Each committee is made up of 15 members who represent diverse interest groups. Members must be Wisconsin residents and be willing to serve a four-year term.

+ Read More
Friendship House provides free Thanksgiving meal for the communitySubmitted: 11/27/2014

Play Video

RHINELANDER - Many local businesses want to pay it forward this Thanksgiving. That includes Friendship House in Rhinelander.

+ Read More
People Across the Northwoods are thankful for many thingsSubmitted: 11/27/2014

Play Video

NORTHWOODS - Aspects of your life that you are thankful for always seem to standout on Thanksgiving.

It did not take long to find people in Eagle River who were thankful for something's.

"I'm thankful I've got a house, I have a roof over my head I can eat every day, I have a job," said Eagle River's Brad Pagels. "There really isn't much I want for or lack for anything."

"I'm thankful for many many things but the one thing I can think of in particular is having the kindest wife in the world someone who I can love and respect for all my days," said Peoria, Illinois Native Ben Prichard.

+ Read More
Madison police question benefits of body camerasSubmitted: 11/27/2014

MADISON - As a growing number of police departments nationwide equip officers with body-worn cameras, Madison police are issuing a report that questions some benefits of the devices.

Police plan to present the report to the Madison City Council on Tuesday.

The report notes that studies have shown departments that use the cameras have seen fewer citizen complaints. But it also says more research is needed to see if the cameras actually bolster trust in officers.

+ Read More
Rhinelander residents can give input on city's futureSubmitted: 11/27/2014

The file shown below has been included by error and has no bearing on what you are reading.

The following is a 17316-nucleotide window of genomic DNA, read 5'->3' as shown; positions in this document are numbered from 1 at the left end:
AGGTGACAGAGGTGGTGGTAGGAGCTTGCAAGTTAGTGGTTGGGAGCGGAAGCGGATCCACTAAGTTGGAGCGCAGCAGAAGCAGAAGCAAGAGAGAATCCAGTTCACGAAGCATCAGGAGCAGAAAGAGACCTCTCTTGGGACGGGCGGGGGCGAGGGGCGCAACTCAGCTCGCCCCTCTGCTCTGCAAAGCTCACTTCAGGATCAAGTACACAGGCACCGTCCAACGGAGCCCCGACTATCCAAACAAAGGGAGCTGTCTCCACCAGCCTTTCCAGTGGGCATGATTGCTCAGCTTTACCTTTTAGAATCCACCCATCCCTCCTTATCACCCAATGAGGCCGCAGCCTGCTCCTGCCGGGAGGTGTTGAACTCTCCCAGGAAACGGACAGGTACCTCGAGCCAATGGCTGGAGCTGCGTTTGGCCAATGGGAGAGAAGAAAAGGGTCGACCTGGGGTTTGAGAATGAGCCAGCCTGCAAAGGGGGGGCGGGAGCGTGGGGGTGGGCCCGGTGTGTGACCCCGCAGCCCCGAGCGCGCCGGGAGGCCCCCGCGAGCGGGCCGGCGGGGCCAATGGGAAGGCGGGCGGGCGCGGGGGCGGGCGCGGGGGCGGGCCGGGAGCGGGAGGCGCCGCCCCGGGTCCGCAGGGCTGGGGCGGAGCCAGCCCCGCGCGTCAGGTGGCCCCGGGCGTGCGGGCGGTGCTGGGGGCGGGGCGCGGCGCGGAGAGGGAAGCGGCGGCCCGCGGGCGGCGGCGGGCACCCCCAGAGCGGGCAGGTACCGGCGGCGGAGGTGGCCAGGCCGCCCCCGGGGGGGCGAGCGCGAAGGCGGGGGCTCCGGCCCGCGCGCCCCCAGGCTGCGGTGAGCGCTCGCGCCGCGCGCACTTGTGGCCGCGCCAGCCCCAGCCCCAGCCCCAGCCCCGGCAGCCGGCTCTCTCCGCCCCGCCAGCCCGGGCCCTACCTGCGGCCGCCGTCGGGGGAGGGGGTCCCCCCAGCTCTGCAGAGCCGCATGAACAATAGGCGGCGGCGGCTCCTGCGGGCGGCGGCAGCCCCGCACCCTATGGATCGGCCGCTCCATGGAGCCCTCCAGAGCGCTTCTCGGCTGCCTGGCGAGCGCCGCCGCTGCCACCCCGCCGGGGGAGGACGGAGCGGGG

RHINELANDER - People living in Rhinelander will find something extra with their tax bills this year.

They'll get a survey.

Cities are required by law to create a comprehensive plan.

They create a new plan every decade.

City leaders hope the survey results will help them plan for the city's future.

+ Read More
Lead found in City of Wausau drinking waterSubmitted: 11/27/2014

Play Video

WAUSAU - Wausau Water Works recently found elevated levels of lead in drinking water.

Now they're asking homeowners to be cautious when using that water.

The city stopped installing lead service lines in 1965.

They stopped using lead solder in 1986.

Today most pipes are made of either copper or plastic.

Any home with lead service lines could have lead in its water.

+ Read More
How you can "Go Green" this holiday season Submitted: 11/27/2014

RHINELANDER - Many people "go green" by recycling or riding a bike instead of driving a car to work.

You can also "go green" by shopping this year.

Green Tuesday asks people to buy gifts in their communities.

It also encourages you to keep the environment in mind when shopping.

That could mean buying organic toys or clothes or even meals from organic restaurants.

+ Read More
+ More General News
Search: 




Click Here